Do you know your credit score? The answer to this question for many people is no, but if you are planning to make a big purchase, such as a home or a vehicle, in the near future, you need to know what your score is.
What Do Credit Scores Mean?
Your credit score is a number between 300 and 850 that tells potential lenders about your creditworthiness as a borrower; in other words, how likely it is that you will be able to pay back a loan. It can be a significant factor in determining whether or not you are even approved for a loan, and also determining what your interest rate will be. The algorithm that calculates your score takes into account:
Generally your payment history and the amounts owed are the factors that weigh most heavily on your score, accounting for about two-thirds of your total score for FICO credit calculations (the most commonly used). The other three do impact your score, though not as much overall.
The Impact on Your Mortgage
A mortgage is likely the biggest loan you will ever get, so having a good interest rate could save you tens of thousands of dollars over the course of a 30-year loan, and a higher credit score is the way to get that better interest rate. Even a drop of 50 points in your credit score from 750 to 700 could raise your interest rates by 1 percent or more. It might not sounds like that big of a difference, but that will increase your payment by about $120 a month on a $200,000 loan, and it will translate to over $42,500 in additional interest paid over the course of a 30-year loan.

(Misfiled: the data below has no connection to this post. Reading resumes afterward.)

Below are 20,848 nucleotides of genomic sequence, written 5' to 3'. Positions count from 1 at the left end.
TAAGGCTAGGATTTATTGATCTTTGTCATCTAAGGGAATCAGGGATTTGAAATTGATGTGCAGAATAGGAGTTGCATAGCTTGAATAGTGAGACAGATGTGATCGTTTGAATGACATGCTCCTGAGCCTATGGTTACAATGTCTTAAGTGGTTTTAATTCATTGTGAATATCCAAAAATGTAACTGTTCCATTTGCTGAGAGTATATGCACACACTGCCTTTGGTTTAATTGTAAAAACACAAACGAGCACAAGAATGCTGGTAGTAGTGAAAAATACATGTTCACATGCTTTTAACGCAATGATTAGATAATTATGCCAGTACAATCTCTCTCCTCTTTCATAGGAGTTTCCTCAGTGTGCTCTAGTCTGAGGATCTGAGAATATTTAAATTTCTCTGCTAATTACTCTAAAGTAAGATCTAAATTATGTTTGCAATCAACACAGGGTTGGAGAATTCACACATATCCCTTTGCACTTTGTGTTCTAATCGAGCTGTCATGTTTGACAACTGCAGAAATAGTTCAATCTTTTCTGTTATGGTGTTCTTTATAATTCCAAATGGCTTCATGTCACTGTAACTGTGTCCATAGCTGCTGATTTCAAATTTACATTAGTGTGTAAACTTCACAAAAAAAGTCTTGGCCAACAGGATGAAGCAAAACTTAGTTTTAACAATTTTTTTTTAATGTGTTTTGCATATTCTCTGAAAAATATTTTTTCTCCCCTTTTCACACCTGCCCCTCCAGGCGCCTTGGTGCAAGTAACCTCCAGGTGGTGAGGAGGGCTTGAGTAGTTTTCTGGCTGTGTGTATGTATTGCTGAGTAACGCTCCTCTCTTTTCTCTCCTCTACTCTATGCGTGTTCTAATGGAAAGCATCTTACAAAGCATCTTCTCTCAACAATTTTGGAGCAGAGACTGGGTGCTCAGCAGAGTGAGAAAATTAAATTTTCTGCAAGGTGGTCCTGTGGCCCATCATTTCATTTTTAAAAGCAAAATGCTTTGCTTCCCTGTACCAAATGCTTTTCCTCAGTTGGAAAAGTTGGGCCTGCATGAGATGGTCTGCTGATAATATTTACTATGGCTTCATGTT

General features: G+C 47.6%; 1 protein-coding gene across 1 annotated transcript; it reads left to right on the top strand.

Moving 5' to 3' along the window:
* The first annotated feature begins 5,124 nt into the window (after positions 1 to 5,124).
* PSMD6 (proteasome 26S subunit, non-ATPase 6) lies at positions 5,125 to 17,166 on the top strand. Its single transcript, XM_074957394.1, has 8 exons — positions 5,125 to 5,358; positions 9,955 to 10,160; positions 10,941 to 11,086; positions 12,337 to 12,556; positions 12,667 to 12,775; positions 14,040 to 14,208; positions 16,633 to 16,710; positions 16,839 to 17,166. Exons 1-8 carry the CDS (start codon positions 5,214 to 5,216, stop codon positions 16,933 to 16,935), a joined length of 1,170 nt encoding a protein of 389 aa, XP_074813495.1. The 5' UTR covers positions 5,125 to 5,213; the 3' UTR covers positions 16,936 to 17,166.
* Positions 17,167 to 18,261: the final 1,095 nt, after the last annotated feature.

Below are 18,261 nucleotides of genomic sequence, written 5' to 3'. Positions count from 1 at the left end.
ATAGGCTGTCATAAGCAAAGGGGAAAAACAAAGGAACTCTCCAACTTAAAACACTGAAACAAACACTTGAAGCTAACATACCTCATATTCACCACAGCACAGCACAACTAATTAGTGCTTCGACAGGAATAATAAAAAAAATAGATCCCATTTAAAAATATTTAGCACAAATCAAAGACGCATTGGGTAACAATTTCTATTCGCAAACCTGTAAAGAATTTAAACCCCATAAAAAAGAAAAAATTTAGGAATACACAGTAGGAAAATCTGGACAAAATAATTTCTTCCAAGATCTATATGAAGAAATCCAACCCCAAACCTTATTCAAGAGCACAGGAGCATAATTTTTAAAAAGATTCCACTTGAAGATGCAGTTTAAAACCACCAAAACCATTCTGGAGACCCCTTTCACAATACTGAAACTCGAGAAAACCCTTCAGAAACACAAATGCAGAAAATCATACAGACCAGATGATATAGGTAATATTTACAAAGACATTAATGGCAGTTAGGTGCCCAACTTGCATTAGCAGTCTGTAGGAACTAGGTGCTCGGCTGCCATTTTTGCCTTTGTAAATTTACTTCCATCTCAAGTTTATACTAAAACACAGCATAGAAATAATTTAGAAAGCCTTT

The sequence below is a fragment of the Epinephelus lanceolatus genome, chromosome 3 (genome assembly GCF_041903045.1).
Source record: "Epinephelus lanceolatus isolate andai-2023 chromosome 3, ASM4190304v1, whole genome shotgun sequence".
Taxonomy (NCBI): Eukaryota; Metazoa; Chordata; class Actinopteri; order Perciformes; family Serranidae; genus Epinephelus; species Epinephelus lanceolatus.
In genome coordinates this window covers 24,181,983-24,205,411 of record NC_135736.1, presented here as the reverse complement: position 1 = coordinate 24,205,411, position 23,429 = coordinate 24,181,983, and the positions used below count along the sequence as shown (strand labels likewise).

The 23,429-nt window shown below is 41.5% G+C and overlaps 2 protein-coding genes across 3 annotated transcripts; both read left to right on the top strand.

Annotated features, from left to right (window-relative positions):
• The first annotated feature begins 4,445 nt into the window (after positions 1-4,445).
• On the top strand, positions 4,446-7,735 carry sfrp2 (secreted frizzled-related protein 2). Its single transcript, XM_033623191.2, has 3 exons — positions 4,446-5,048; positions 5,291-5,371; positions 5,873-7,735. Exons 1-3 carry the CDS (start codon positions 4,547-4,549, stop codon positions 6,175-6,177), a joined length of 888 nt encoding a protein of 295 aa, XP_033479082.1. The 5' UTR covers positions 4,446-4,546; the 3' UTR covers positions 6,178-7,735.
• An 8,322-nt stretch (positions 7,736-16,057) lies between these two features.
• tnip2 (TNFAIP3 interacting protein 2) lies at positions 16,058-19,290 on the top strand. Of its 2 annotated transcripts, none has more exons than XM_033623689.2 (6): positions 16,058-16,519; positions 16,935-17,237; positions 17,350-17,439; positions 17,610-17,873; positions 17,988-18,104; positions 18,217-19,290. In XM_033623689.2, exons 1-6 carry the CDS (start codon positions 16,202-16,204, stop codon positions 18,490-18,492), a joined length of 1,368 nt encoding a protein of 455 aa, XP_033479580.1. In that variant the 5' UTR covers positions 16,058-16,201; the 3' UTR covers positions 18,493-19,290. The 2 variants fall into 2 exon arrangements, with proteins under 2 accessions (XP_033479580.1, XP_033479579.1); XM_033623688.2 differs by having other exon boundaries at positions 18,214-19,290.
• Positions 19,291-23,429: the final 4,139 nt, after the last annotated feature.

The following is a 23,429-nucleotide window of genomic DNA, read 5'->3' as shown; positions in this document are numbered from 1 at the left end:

Getting Your Loan
Your credit score also impacts your ability to get approved for a loan. Most lenders will not typically provide home mortgages for people with FICO scores below 620, and if you do manage to get approved, you will likely have an interest rate much higher than you would if your score were even 100 points higher.
Improving Your Credit Score
It’s best to check your credit score well before you are planning to purchase a home—that way you will have time to improve your score if needed, or correct any errors you find on your credit report that are bringing your score down. One free credit report is available each year from Equifax, Experian, and TransUnion, so download those and go through them carefully to inspect all accounts. If all the information is correct, start paying down your balances, make sure you’re making payments on time on all your accounts and loans (including vehicles, student loans, and revolving credit), don’t open any unnecessary new credit lines, and your score should improve over time.